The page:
1. Lipton vs. Tapal
Perhaps the most memorable of Pakistani brand wars was between the two tea giants, Lipton and Tapal, which enjoy the largest market shares in the Pakistani tea industry. A few years ago, Tapal initiated the battle by throwing the first punch at Lipton with their iconic ad featuring Alyy Khan with the message: “Chai ka label Yellow ho ya Orange, strong chai to Tapal Danedar hi hai” (It doesn’t matter if the tea label is yellow or orange. Tapal Danedar is the one true strong tea). Lipton didn’t back down either, sending their own champion, Hamza Ali Abbasi, to the front line with the message: “Lipton ek baar, bhool jaogay Danedar. Maza na aye toh paisay wapas” (Try Lipton once and you’ll forget Danedar. Get your money back if you are not satisfied).
Since tea is one of the most consumed drinks in Pakistan, this brand war sparked a sense of defensiveness among many Pakistanis who turned to social media to defend their favorite brand of tea. Other companies, from dry cleaners to furniture manufacturers, saw this as an opportunity to promote their own products and services, which goes to show that a war between two brands can inspire other, completely unrelated companies to promote themselves and their products.
Cleanry promoting their laundry and dry cleaning services using the Lipton vs. Tapal war
Interwood promoting their furniture in the context of the same brand war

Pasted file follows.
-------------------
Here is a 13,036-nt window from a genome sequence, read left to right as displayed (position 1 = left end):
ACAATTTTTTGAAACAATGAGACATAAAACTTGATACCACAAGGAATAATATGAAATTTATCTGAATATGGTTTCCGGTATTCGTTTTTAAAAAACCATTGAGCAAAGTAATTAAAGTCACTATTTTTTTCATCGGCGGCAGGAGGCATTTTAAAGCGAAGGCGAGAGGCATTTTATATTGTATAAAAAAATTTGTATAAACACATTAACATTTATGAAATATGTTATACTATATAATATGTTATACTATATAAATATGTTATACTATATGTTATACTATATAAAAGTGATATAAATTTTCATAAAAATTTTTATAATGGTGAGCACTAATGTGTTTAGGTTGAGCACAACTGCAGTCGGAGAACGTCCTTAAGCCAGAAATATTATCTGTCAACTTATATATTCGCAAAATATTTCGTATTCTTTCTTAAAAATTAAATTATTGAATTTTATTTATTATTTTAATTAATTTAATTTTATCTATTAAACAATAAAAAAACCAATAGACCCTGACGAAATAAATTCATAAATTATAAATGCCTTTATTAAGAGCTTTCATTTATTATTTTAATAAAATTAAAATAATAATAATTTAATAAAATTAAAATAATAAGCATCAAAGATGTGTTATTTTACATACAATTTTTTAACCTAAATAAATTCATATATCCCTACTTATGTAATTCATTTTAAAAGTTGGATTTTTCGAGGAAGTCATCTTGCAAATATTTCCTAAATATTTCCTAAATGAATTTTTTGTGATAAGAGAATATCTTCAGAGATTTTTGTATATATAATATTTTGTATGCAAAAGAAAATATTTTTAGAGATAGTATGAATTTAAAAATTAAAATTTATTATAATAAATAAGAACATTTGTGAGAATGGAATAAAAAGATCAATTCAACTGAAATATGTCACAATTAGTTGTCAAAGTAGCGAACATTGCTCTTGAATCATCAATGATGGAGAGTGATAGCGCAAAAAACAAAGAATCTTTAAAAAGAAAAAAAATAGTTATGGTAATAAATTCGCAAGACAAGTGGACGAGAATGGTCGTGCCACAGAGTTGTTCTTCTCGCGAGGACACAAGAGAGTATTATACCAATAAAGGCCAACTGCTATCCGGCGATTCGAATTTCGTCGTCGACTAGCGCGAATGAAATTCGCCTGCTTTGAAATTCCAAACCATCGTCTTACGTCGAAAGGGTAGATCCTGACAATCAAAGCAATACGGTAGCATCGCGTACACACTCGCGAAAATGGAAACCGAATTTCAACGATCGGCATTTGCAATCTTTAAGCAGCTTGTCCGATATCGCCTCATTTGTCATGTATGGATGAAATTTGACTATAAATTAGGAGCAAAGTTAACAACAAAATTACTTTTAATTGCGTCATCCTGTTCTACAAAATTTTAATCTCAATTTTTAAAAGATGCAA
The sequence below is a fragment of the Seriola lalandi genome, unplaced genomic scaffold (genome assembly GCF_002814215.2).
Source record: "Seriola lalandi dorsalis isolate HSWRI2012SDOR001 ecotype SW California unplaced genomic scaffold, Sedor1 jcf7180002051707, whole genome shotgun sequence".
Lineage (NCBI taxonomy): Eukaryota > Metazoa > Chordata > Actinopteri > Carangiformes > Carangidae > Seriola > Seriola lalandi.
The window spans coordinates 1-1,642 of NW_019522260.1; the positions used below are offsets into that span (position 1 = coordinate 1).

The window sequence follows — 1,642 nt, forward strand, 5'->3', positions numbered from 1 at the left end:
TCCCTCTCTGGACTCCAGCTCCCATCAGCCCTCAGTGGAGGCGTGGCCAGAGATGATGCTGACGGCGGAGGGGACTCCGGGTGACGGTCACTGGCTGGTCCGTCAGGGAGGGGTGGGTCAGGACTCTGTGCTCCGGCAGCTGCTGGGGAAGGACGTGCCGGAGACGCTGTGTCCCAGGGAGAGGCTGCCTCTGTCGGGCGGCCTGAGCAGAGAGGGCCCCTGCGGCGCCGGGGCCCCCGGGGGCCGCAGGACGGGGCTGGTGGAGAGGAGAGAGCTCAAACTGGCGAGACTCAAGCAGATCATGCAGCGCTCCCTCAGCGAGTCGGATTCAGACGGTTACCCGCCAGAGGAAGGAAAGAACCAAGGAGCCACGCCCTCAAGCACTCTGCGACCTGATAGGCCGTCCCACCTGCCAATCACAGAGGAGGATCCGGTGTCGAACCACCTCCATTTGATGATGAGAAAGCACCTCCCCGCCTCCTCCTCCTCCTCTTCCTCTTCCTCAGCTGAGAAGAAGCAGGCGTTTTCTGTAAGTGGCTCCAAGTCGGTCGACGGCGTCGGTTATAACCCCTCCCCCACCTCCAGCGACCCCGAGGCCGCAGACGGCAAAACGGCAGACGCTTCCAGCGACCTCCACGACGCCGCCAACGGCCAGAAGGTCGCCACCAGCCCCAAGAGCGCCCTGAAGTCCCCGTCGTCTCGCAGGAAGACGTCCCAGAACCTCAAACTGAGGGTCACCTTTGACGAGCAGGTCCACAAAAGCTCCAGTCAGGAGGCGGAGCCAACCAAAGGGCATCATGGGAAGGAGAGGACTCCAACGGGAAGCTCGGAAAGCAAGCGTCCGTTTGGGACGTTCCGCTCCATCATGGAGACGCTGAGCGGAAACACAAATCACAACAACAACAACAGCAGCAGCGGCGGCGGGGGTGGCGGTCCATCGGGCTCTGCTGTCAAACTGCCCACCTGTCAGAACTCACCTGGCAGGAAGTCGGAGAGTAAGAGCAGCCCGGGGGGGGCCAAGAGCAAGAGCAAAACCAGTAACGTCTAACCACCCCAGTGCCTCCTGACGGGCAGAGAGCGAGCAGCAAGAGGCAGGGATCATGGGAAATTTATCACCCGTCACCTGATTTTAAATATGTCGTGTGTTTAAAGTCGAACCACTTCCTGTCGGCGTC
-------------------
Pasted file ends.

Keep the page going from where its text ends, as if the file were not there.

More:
2. Coca-Cola vs. Lipton (and other tea brands)
The year 2017 saw a unique conflict between two, somewhat unrelated products that caused an uproar on social media in Pakistan. The Coca-Cola vs. Lipton battle is yet another memorable war between brands that created a hype among Pakistanis. Coca-Cola, using its “Zaalima Coca-Cola Pila de” campaign, launched two TVCs showing tea as an inferior drink, not suitable for consumption during summers. Seeing this as an insult to all tea brands, Lipton was the first one to retaliate with this gem:
As mentioned above, Pakistanis, in general, tend to get a little defensive when it comes to tea. Hence, in this war, tea had the upper hand. The famous brand of tea-whitener, EveryDay, naturally sided with tea using this gem:
However, that did not stop Coca-Cola from continuing to stick with their campaign, as they launched yet another TVC in 2018 which ridiculed tea. As of yet, no response has been received from their rivals.